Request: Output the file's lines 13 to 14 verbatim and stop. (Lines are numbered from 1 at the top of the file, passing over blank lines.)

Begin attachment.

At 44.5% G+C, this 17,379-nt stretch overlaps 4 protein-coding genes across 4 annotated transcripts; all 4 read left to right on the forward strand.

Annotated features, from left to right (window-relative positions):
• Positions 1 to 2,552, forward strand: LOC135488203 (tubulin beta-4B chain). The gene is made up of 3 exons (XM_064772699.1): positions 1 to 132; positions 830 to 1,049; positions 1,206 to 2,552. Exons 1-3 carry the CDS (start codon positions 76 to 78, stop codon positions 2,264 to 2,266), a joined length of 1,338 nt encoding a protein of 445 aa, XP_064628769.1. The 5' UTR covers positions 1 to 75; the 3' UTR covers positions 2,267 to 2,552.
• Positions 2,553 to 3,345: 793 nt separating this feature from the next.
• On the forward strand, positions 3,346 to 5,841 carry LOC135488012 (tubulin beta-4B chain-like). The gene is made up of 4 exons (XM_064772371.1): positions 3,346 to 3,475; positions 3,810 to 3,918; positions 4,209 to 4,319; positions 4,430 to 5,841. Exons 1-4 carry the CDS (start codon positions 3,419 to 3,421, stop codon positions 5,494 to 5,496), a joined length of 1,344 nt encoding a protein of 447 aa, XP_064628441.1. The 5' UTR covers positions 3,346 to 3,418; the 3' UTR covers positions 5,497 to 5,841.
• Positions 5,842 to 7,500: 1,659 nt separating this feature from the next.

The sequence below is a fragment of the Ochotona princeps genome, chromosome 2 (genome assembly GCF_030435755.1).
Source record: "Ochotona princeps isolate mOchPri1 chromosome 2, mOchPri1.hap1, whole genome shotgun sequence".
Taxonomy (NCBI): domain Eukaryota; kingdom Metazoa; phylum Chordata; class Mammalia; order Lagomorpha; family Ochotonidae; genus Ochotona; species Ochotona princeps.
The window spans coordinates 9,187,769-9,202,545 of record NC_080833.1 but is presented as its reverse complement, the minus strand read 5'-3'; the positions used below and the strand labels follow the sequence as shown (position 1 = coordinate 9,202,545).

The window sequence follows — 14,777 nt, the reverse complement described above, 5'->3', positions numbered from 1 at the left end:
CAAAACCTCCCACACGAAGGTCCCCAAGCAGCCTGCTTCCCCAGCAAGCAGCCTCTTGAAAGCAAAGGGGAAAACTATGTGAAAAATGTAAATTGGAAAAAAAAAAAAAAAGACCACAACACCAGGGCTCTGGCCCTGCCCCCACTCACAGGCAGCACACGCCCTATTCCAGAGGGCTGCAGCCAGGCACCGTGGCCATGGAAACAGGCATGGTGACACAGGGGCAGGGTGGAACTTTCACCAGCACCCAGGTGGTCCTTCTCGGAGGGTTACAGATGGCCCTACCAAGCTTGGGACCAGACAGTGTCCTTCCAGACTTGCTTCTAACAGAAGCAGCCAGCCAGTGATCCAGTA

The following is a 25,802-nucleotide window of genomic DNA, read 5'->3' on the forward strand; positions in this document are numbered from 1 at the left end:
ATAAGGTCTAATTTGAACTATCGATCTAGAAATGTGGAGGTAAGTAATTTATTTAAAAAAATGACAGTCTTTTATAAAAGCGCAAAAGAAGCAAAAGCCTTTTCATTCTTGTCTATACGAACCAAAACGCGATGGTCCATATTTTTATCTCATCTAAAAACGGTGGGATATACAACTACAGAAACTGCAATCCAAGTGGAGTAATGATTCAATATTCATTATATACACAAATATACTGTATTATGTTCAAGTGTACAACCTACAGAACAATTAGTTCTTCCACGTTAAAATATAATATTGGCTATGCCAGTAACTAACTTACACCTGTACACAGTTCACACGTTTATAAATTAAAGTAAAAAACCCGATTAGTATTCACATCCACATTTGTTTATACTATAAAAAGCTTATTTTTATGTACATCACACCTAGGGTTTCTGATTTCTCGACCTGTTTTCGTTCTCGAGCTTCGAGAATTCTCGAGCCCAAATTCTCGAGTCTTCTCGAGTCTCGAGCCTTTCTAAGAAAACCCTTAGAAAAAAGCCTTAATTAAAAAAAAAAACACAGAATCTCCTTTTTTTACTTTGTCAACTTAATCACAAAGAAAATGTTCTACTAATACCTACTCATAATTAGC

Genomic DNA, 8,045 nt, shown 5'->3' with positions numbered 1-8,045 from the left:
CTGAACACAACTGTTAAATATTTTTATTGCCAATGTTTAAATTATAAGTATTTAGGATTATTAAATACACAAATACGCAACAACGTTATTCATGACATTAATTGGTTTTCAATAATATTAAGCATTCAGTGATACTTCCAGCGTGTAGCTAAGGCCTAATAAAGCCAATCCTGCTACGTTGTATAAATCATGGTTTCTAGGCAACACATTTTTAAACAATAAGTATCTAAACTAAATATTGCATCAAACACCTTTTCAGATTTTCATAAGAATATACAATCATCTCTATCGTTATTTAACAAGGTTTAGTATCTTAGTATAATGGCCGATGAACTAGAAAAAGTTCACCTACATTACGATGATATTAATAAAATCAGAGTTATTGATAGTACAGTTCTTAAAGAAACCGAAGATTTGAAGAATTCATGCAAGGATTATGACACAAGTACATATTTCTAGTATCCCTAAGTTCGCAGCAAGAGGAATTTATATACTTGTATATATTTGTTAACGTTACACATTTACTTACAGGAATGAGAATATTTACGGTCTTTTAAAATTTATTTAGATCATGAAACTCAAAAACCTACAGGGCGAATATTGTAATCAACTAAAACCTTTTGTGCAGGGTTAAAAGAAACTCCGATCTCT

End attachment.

The following is a 25,802-nucleotide window of genomic DNA, read 5'->3' on the forward strand; positions in this document are numbered from 1 at the left end:
ATAAGGTCTAATTTGAACTATCGATCTAGAAATGTGGAGGTAAGTAATTTATTTAAAAAAATGACAGTCTTTTATAAAAGCGCAAAAGAAGCAAAAGCCTTTTCATTCTTGTCTATACGAACCAAAACGCGATGGTCCATATTTTTATCTCATCTAAAAACGGTGGGATATACAACTACAGAAACTGCAATCCAAGTGGAGTAATGATTCAATATTCATTATATACACAAATATACTGTATTATGTTCAAGTGTACAACCTACAGAACAATTAGTTCTTCCACGTTAAAATATAATATTGGCTATGCCAGTAACTAACTTACACCTGTACACAGTTCACACGTTTATAAATTAAAGTAAAAAACCCGATTAGTATTCACATCCACATTTGTTTATACTATAAAAAGCTTATTTTTATGTACATCACACCTAGGGTTTCTGATTTCTCGACCTGTTTTCGTTCTCGAGCTTCGAGAATTCTCGAGCCCAAATTCTCGAGTCTTCTCGAGTCTCGAGCCTTTCTAAGAAAACCCTTAGAAAAAAGCCTTAATTAAAAAAAAAAACACAGAATCTCCTTTTTTTACTTTGTCAACTTAATCACAAAGAAAATGTTCTACTAATACCTACTCATAATTAGC